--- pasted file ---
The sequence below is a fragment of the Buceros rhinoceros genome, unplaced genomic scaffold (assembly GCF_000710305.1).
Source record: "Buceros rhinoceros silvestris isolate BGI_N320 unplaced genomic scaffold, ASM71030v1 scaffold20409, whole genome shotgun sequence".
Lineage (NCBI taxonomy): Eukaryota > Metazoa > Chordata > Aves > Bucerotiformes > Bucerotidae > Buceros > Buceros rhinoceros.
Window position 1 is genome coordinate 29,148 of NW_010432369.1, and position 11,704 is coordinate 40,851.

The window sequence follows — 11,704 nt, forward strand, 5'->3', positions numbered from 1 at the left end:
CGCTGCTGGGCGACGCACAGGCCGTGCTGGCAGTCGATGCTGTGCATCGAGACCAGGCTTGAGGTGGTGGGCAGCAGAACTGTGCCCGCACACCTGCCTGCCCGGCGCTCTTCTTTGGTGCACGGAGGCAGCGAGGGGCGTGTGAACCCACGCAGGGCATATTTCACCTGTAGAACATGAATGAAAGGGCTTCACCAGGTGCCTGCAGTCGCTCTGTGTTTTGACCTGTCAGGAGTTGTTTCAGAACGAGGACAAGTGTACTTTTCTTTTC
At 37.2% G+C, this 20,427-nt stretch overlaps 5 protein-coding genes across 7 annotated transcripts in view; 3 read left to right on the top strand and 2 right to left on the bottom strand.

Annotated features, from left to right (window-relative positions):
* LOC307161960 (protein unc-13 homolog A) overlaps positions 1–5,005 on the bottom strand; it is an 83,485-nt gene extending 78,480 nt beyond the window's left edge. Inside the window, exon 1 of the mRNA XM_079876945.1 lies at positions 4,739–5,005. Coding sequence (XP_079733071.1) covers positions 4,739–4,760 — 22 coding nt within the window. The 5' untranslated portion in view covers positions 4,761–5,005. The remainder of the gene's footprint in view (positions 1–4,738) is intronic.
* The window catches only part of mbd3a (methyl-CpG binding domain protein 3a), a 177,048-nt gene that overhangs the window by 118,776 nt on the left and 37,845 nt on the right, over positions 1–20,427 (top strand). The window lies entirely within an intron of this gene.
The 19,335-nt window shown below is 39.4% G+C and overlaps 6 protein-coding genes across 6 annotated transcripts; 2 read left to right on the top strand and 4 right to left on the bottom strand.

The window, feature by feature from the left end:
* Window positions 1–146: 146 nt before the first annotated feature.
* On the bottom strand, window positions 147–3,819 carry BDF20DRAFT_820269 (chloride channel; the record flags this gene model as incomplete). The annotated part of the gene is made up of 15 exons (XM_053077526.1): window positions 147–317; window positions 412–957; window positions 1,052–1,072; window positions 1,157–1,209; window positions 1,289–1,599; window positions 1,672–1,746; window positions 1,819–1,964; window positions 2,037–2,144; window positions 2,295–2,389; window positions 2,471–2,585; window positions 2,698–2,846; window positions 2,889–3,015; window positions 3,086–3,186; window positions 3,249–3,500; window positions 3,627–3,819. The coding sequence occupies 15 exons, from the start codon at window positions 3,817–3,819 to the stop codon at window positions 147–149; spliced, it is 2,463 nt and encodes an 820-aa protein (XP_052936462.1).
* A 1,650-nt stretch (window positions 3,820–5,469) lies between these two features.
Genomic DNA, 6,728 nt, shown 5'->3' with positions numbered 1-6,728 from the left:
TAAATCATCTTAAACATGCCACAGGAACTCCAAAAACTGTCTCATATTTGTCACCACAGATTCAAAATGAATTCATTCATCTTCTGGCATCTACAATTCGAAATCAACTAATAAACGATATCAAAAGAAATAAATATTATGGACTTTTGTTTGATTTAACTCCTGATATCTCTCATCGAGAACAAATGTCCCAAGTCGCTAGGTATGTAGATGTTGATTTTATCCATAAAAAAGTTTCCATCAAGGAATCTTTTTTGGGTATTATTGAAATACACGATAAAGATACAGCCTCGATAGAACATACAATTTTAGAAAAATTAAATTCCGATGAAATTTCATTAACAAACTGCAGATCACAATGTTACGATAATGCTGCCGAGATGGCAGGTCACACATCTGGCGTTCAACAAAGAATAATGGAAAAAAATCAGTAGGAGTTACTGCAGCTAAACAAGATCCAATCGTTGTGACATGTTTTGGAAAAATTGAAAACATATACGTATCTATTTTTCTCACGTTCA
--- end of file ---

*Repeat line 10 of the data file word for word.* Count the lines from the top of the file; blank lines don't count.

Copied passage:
* The window catches only part of mbd3a (methyl-CpG binding domain protein 3a), a 177,048-nt gene that overhangs the window by 118,776 nt on the left and 37,845 nt on the right, over positions 1–20,427 (top strand). The window lies entirely within an intron of this gene.